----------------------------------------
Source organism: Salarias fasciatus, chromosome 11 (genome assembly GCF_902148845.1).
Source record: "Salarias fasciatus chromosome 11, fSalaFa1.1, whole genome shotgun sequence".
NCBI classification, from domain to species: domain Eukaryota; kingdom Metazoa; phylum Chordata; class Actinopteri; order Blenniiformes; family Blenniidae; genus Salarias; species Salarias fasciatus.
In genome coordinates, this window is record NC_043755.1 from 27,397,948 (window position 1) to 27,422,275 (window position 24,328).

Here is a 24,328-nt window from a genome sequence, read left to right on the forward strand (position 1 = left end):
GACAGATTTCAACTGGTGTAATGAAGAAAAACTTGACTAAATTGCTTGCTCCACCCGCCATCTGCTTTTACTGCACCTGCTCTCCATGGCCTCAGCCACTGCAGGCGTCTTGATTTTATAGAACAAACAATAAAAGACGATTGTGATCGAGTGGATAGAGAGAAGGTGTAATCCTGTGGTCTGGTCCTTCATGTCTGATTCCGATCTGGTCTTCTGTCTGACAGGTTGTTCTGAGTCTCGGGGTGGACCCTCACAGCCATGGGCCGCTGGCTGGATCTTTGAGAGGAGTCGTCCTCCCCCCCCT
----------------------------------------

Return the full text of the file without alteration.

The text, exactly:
Source organism: Salarias fasciatus, chromosome 11 (genome assembly GCF_902148845.1).
Source record: "Salarias fasciatus chromosome 11, fSalaFa1.1, whole genome shotgun sequence".
NCBI classification, from domain to species: domain Eukaryota; kingdom Metazoa; phylum Chordata; class Actinopteri; order Blenniiformes; family Blenniidae; genus Salarias; species Salarias fasciatus.
In genome coordinates, this window is record NC_043755.1 from 27,397,948 (window position 1) to 27,422,275 (window position 24,328).

Here is a 24,328-nt window from a genome sequence, read left to right on the forward strand (position 1 = left end):
GACAGATTTCAACTGGTGTAATGAAGAAAAACTTGACTAAATTGCTTGCTCCACCCGCCATCTGCTTTTACTGCACCTGCTCTCCATGGCCTCAGCCACTGCAGGCGTCTTGATTTTATAGAACAAACAATAAAAGACGATTGTGATCGAGTGGATAGAGAGAAGGTGTAATCCTGTGGTCTGGTCCTTCATGTCTGATTCCGATCTGGTCTTCTGTCTGACAGGTTGTTCTGAGTCTCGGGGTGGACCCTCACAGCCATGGGCCGCTGGCTGGATCTTTGAGAGGAGTCGTCCTCCCCCCCCT